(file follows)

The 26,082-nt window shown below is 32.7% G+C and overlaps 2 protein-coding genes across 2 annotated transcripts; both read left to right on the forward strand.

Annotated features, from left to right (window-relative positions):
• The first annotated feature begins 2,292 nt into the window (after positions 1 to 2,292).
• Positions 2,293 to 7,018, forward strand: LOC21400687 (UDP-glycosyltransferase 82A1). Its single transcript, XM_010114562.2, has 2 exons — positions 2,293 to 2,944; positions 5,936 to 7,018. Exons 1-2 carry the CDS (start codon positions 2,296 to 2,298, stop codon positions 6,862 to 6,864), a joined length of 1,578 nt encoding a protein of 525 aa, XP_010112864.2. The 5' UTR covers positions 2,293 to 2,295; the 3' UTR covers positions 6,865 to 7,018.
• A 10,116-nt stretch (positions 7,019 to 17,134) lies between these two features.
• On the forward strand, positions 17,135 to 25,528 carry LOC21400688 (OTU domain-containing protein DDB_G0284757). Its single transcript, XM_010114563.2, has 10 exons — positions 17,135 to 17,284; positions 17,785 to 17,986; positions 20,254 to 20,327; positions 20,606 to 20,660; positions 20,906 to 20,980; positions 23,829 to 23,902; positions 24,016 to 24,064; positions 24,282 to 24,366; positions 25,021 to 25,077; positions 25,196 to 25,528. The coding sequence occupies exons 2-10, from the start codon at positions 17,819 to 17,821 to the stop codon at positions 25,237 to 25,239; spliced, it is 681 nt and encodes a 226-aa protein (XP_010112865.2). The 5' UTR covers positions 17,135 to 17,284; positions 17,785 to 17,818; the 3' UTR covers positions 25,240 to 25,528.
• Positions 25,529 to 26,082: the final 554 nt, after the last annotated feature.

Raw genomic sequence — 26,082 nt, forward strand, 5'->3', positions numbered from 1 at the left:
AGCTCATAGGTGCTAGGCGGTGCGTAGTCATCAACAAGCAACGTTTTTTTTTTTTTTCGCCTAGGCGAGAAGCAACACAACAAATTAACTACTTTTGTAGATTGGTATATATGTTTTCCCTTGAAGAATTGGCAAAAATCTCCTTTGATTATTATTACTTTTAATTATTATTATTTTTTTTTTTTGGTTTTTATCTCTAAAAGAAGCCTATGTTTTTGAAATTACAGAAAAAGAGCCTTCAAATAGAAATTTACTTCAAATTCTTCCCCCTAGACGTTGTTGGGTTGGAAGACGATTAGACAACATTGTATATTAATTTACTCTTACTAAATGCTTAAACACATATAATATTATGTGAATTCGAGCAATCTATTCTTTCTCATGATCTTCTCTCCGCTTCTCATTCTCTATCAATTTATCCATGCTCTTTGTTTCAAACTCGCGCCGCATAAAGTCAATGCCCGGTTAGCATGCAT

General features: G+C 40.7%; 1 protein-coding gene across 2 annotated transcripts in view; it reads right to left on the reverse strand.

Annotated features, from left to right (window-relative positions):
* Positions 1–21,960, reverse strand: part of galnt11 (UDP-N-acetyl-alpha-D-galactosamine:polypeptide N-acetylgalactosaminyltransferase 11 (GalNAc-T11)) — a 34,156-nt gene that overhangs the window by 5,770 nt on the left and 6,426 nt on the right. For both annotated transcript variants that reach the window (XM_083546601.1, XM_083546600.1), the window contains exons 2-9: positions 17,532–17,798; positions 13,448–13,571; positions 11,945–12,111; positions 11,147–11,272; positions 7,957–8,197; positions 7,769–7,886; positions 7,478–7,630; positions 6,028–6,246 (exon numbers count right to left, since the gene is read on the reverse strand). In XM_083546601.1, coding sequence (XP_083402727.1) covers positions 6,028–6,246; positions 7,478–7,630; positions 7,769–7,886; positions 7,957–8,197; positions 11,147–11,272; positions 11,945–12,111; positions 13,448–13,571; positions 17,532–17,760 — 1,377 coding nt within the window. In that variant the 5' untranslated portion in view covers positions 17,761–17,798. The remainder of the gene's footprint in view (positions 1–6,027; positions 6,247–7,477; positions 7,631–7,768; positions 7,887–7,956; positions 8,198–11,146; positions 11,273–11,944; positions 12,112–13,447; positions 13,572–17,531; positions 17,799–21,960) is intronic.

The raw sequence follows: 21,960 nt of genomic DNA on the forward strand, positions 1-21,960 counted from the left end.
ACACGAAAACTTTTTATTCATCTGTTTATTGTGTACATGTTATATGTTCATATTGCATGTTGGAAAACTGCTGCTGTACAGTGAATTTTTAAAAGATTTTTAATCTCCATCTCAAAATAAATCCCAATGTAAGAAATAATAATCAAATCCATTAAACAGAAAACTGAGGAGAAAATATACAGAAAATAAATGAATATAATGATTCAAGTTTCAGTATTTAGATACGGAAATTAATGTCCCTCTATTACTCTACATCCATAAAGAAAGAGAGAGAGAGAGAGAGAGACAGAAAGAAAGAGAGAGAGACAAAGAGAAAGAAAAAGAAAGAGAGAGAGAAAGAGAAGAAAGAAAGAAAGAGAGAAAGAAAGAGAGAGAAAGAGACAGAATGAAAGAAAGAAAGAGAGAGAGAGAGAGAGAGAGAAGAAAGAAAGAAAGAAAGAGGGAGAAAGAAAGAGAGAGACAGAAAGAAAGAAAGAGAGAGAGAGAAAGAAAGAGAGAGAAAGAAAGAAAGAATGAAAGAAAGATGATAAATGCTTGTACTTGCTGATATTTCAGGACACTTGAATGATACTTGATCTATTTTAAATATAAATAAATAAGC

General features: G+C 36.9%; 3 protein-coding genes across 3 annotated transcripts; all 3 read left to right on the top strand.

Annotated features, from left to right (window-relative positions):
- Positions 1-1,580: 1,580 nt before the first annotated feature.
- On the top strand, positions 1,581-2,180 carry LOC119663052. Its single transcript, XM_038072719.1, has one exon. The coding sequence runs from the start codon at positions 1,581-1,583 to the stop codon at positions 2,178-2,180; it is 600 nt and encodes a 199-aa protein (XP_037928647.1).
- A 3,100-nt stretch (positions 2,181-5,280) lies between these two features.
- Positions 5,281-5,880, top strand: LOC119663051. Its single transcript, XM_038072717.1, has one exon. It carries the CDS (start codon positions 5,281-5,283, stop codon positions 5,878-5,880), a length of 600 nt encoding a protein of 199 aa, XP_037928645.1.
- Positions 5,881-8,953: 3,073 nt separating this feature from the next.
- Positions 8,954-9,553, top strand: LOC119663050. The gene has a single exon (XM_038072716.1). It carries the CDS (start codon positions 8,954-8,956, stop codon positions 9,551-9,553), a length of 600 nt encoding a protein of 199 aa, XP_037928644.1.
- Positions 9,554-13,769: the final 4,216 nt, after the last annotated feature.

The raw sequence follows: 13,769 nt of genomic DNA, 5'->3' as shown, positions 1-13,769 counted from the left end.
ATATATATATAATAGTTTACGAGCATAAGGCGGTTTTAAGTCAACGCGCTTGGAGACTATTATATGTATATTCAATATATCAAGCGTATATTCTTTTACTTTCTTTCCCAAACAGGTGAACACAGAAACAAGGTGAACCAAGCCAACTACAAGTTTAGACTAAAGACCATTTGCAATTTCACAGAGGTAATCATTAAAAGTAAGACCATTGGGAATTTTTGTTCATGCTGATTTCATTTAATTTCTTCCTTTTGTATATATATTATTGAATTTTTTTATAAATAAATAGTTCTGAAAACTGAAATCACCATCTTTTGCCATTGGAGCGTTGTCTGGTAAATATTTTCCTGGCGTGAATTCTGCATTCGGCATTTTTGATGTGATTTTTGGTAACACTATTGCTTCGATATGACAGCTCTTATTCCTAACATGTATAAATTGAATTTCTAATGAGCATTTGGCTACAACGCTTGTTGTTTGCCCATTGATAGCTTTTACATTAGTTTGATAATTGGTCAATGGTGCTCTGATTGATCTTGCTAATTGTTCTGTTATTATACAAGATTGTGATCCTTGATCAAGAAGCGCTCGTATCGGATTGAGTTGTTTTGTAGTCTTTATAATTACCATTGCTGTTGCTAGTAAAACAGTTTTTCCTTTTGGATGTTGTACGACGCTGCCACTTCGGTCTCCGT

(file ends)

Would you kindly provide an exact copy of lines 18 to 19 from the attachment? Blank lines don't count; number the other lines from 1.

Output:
- On the top strand, positions 1,581-2,180 carry LOC119663052. Its single transcript, XM_038072719.1, has one exon. The coding sequence runs from the start codon at positions 1,581-1,583 to the stop codon at positions 2,178-2,180; it is 600 nt and encodes a 199-aa protein (XP_037928647.1).
- A 3,100-nt stretch (positions 2,181-5,280) lies between these two features.